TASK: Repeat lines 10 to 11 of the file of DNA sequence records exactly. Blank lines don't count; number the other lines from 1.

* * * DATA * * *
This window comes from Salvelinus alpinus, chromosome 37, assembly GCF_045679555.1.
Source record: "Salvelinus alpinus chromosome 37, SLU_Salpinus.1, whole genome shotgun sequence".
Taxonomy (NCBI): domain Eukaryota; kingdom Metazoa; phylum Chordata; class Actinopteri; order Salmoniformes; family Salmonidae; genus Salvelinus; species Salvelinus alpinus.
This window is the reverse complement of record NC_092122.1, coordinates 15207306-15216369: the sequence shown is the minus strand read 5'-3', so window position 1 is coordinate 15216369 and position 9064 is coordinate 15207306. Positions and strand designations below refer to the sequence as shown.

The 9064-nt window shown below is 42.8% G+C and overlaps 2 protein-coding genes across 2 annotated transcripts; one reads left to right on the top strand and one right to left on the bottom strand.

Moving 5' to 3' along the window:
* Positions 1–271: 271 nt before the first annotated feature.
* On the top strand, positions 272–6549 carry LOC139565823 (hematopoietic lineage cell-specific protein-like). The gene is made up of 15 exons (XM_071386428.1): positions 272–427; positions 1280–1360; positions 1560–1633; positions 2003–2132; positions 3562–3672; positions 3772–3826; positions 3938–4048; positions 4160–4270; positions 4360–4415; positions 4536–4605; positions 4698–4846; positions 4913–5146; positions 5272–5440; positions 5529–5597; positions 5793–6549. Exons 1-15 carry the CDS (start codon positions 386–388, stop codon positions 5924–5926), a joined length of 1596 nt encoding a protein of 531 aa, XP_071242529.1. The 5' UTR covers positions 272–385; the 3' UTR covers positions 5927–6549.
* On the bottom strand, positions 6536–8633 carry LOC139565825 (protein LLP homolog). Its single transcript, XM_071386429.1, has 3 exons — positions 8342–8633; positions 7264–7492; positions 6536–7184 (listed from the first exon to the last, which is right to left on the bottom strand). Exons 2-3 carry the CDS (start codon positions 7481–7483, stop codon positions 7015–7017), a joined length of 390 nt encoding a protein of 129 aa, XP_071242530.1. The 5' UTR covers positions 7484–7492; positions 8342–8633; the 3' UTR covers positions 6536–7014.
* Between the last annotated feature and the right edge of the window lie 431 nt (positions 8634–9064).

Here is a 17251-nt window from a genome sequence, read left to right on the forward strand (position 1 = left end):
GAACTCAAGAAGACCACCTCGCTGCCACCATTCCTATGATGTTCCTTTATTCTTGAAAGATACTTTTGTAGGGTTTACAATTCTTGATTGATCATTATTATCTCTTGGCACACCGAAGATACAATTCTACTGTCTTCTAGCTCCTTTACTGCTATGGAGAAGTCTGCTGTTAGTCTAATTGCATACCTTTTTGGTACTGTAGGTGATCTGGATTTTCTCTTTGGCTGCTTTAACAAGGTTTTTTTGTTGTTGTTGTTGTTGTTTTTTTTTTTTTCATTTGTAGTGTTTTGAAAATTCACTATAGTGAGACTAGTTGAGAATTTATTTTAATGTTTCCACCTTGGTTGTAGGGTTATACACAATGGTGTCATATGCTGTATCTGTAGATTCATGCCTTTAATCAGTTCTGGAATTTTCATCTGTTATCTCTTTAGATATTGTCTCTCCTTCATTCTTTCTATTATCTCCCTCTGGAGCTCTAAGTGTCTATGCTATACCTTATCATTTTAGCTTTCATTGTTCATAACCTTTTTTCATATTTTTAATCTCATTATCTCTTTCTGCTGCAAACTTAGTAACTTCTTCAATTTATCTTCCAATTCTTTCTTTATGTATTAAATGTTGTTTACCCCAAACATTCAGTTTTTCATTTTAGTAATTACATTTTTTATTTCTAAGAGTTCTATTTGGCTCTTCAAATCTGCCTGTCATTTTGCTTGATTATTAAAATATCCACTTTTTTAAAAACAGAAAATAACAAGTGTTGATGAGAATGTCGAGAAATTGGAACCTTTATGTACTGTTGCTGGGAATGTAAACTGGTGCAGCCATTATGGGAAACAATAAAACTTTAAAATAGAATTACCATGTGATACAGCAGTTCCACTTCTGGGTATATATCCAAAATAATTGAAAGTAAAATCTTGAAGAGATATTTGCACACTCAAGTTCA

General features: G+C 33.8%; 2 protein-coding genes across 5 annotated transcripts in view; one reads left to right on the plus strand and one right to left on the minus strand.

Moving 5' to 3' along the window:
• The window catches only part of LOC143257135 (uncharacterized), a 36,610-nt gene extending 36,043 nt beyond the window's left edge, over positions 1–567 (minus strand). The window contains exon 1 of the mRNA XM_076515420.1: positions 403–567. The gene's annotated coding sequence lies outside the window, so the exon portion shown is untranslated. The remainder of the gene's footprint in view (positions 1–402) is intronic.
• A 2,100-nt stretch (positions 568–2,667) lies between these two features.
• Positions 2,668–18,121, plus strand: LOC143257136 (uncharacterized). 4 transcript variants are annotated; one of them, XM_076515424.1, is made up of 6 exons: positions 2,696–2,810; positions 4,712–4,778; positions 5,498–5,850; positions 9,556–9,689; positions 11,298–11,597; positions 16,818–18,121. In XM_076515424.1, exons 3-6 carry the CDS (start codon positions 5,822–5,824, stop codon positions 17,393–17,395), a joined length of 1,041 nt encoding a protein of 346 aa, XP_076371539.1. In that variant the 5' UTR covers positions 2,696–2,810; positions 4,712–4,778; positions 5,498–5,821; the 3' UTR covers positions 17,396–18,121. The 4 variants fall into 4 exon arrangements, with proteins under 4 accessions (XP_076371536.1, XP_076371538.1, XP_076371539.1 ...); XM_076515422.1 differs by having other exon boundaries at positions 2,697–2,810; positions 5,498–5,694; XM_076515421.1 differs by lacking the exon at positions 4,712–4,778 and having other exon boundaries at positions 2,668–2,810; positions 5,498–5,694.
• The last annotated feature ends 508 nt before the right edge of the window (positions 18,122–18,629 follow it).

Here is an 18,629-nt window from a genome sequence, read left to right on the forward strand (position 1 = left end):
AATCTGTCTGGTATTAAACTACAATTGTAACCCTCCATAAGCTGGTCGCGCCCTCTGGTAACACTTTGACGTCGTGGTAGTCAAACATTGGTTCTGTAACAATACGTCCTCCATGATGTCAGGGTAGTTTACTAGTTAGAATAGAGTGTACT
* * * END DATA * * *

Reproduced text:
* Between the last annotated feature and the right edge of the window lie 431 nt (positions 8634–9064).

Here is a 17251-nt window from a genome sequence, read left to right on the forward strand (position 1 = left end):